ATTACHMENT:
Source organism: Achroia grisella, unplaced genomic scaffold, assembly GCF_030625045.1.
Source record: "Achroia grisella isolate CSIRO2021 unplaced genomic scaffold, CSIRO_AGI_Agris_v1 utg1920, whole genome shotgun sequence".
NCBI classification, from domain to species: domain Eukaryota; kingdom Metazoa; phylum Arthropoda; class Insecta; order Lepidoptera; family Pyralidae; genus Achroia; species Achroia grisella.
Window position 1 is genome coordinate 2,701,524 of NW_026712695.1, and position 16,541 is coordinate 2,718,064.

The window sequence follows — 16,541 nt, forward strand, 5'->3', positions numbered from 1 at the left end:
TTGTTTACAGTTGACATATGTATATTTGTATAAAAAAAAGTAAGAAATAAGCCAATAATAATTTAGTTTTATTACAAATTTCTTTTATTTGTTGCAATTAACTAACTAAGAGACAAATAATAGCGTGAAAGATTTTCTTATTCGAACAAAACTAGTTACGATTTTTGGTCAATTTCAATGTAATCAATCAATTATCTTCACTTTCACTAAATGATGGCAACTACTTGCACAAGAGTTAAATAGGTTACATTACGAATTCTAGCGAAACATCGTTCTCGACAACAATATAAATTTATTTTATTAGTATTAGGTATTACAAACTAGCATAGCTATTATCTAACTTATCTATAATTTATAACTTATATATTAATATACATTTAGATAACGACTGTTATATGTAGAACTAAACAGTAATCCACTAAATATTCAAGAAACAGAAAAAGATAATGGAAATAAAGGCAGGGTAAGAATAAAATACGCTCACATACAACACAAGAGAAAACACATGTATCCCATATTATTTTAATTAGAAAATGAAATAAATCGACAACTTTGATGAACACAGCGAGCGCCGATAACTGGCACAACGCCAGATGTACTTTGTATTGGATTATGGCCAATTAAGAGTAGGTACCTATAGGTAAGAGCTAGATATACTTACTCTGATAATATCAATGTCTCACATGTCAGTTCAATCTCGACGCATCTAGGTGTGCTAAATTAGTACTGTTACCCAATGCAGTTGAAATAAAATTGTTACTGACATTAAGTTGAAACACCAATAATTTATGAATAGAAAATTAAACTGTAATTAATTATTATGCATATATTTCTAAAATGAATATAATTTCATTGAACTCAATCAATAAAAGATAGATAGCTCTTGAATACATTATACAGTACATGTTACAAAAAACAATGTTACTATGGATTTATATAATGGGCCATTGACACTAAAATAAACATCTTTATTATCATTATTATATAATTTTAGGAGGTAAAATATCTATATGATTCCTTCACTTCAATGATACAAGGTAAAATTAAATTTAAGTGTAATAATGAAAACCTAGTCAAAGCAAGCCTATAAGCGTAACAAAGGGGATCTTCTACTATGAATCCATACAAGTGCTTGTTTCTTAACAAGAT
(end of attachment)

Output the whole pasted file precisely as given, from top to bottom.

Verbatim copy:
Source organism: Achroia grisella, unplaced genomic scaffold, assembly GCF_030625045.1.
Source record: "Achroia grisella isolate CSIRO2021 unplaced genomic scaffold, CSIRO_AGI_Agris_v1 utg1920, whole genome shotgun sequence".
NCBI classification, from domain to species: domain Eukaryota; kingdom Metazoa; phylum Arthropoda; class Insecta; order Lepidoptera; family Pyralidae; genus Achroia; species Achroia grisella.
Window position 1 is genome coordinate 2,701,524 of NW_026712695.1, and position 16,541 is coordinate 2,718,064.

The window sequence follows — 16,541 nt, forward strand, 5'->3', positions numbered from 1 at the left end:
TTGTTTACAGTTGACATATGTATATTTGTATAAAAAAAAGTAAGAAATAAGCCAATAATAATTTAGTTTTATTACAAATTTCTTTTATTTGTTGCAATTAACTAACTAAGAGACAAATAATAGCGTGAAAGATTTTCTTATTCGAACAAAACTAGTTACGATTTTTGGTCAATTTCAATGTAATCAATCAATTATCTTCACTTTCACTAAATGATGGCAACTACTTGCACAAGAGTTAAATAGGTTACATTACGAATTCTAGCGAAACATCGTTCTCGACAACAATATAAATTTATTTTATTAGTATTAGGTATTACAAACTAGCATAGCTATTATCTAACTTATCTATAATTTATAACTTATATATTAATATACATTTAGATAACGACTGTTATATGTAGAACTAAACAGTAATCCACTAAATATTCAAGAAACAGAAAAAGATAATGGAAATAAAGGCAGGGTAAGAATAAAATACGCTCACATACAACACAAGAGAAAACACATGTATCCCATATTATTTTAATTAGAAAATGAAATAAATCGACAACTTTGATGAACACAGCGAGCGCCGATAACTGGCACAACGCCAGATGTACTTTGTATTGGATTATGGCCAATTAAGAGTAGGTACCTATAGGTAAGAGCTAGATATACTTACTCTGATAATATCAATGTCTCACATGTCAGTTCAATCTCGACGCATCTAGGTGTGCTAAATTAGTACTGTTACCCAATGCAGTTGAAATAAAATTGTTACTGACATTAAGTTGAAACACCAATAATTTATGAATAGAAAATTAAACTGTAATTAATTATTATGCATATATTTCTAAAATGAATATAATTTCATTGAACTCAATCAATAAAAGATAGATAGCTCTTGAATACATTATACAGTACATGTTACAAAAAACAATGTTACTATGGATTTATATAATGGGCCATTGACACTAAAATAAACATCTTTATTATCATTATTATATAATTTTAGGAGGTAAAATATCTATATGATTCCTTCACTTCAATGATACAAGGTAAAATTAAATTTAAGTGTAATAATGAAAACCTAGTCAAAGCAAGCCTATAAGCGTAACAAAGGGGATCTTCTACTATGAATCCATACAAGTGCTTGTTTCTTAACAAGAT